I started out with Debian 4.0 (the current "stable" release). The installation process went surprisingly smoothly, but I soon remembered why I've always used the testing or unstable versions. I fully appreciate the need for a well tested stable release for many users, but there should be some kind of limit! "Antique" would be a better title than stable (it's still got Emacs 21, for crying out loud). So I proceeded to install another virtual machine with the testing release, and, once satisfied it worked OK, removed the first machine.

It runs reasonably well on my Mac. Of course it hogs some resources, but not as bad as I might have expected. Not something I'd want to have running constantly, but good enough to use occasionally if I need some app available for GNU/Linux but not for OS X. Of course the installation eats up a few gigs of disk space, but I'm not running out just yet. The Mac keyboard is always an issue. In Gnome I got it to work quite well, but I'm not sure how to configure it to work with other WMs or in a console. (The trouble is the special symbols usually typed with the ALT key on Macs.)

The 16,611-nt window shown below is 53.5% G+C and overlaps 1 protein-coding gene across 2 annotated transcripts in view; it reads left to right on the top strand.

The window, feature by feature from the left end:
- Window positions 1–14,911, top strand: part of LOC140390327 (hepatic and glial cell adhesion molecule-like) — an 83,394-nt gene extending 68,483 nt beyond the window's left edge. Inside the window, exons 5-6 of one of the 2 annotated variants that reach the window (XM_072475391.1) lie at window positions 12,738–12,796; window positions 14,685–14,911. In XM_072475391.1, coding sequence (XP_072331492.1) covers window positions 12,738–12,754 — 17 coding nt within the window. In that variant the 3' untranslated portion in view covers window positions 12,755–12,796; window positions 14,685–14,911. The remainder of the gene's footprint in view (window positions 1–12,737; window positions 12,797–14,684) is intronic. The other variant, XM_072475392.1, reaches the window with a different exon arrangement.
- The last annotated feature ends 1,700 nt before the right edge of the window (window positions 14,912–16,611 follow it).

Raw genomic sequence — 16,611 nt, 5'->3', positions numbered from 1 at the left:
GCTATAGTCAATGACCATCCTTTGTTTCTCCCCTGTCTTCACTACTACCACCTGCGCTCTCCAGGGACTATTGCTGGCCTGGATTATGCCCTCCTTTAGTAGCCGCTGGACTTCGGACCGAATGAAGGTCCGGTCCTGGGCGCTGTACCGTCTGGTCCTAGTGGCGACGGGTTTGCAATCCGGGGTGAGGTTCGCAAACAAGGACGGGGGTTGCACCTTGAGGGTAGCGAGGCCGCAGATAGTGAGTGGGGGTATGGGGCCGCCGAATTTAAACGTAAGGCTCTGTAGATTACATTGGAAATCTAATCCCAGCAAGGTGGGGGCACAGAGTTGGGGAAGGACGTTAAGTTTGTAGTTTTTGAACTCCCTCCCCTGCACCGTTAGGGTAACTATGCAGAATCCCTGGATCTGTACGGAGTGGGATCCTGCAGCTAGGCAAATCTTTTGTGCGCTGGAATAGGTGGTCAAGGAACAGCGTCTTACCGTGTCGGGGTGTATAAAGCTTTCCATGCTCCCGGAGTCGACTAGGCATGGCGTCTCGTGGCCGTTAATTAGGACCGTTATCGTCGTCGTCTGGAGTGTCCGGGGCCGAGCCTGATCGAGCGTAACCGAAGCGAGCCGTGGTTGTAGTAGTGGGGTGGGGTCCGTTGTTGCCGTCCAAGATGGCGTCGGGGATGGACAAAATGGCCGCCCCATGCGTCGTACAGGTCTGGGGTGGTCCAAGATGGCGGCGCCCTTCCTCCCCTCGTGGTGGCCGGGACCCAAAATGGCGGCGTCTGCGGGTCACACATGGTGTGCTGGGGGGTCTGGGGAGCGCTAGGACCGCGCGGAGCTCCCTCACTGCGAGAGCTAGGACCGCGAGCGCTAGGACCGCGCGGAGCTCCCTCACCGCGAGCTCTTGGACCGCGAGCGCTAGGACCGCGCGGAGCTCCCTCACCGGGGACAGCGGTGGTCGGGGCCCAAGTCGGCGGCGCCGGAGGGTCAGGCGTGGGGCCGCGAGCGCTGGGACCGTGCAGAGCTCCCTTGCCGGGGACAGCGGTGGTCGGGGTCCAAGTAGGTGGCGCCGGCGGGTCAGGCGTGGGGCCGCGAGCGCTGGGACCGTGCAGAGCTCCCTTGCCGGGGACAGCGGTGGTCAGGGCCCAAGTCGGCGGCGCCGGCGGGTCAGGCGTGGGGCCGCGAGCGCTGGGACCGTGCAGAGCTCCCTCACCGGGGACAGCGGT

Then I proceeded to other experiments, mostly for the fun of it, and because, for some reason, I find myself very interested in the Unix scene in its entirety. I tried installing FreeBSD, without success. After a couple of attempts and various errors I gave up. Then I tested OpenSolaris. This installed quite painlessly. It's a bigger resource hog than Debian, though. I'm also not sure about its available software. I took a quick glance at the graphical package manager, and the packages listed there were very sparse. Of course I don't know if I was using it correctly. I won't be keeping it on my Mac, as Debian runs better and surely has a better software selection.